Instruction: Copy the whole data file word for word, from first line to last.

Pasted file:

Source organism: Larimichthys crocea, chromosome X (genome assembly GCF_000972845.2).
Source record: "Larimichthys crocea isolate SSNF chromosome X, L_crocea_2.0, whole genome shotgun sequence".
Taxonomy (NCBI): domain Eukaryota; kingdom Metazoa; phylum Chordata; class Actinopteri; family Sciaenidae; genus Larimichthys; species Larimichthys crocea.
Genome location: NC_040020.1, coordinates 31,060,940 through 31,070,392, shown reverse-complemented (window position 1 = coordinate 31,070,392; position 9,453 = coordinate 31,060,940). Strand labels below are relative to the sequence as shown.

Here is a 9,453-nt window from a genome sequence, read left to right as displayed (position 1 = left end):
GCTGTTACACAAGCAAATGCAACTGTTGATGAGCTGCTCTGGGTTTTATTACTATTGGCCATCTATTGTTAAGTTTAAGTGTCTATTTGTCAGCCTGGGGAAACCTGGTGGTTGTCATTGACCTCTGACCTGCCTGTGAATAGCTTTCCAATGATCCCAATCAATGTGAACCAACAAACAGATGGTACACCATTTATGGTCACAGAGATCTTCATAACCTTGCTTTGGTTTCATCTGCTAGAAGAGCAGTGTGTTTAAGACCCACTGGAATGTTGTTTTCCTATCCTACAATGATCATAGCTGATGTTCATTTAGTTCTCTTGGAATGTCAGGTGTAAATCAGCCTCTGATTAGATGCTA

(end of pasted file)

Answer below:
Source organism: Larimichthys crocea, chromosome X (genome assembly GCF_000972845.2).
Source record: "Larimichthys crocea isolate SSNF chromosome X, L_crocea_2.0, whole genome shotgun sequence".
Taxonomy (NCBI): domain Eukaryota; kingdom Metazoa; phylum Chordata; class Actinopteri; family Sciaenidae; genus Larimichthys; species Larimichthys crocea.
Genome location: NC_040020.1, coordinates 31,060,940 through 31,070,392, shown reverse-complemented (window position 1 = coordinate 31,070,392; position 9,453 = coordinate 31,060,940). Strand labels below are relative to the sequence as shown.

Here is a 9,453-nt window from a genome sequence, read left to right as displayed (position 1 = left end):
GCTGTTACACAAGCAAATGCAACTGTTGATGAGCTGCTCTGGGTTTTATTACTATTGGCCATCTATTGTTAAGTTTAAGTGTCTATTTGTCAGCCTGGGGAAACCTGGTGGTTGTCATTGACCTCTGACCTGCCTGTGAATAGCTTTCCAATGATCCCAATCAATGTGAACCAACAAACAGATGGTACACCATTTATGGTCACAGAGATCTTCATAACCTTGCTTTGGTTTCATCTGCTAGAAGAGCAGTGTGTTTAAGACCCACTGGAATGTTGTTTTCCTATCCTACAATGATCATAGCTGATGTTCATTTAGTTCTCTTGGAATGTCAGGTGTAAATCAGCCTCTGATTAGATGCTA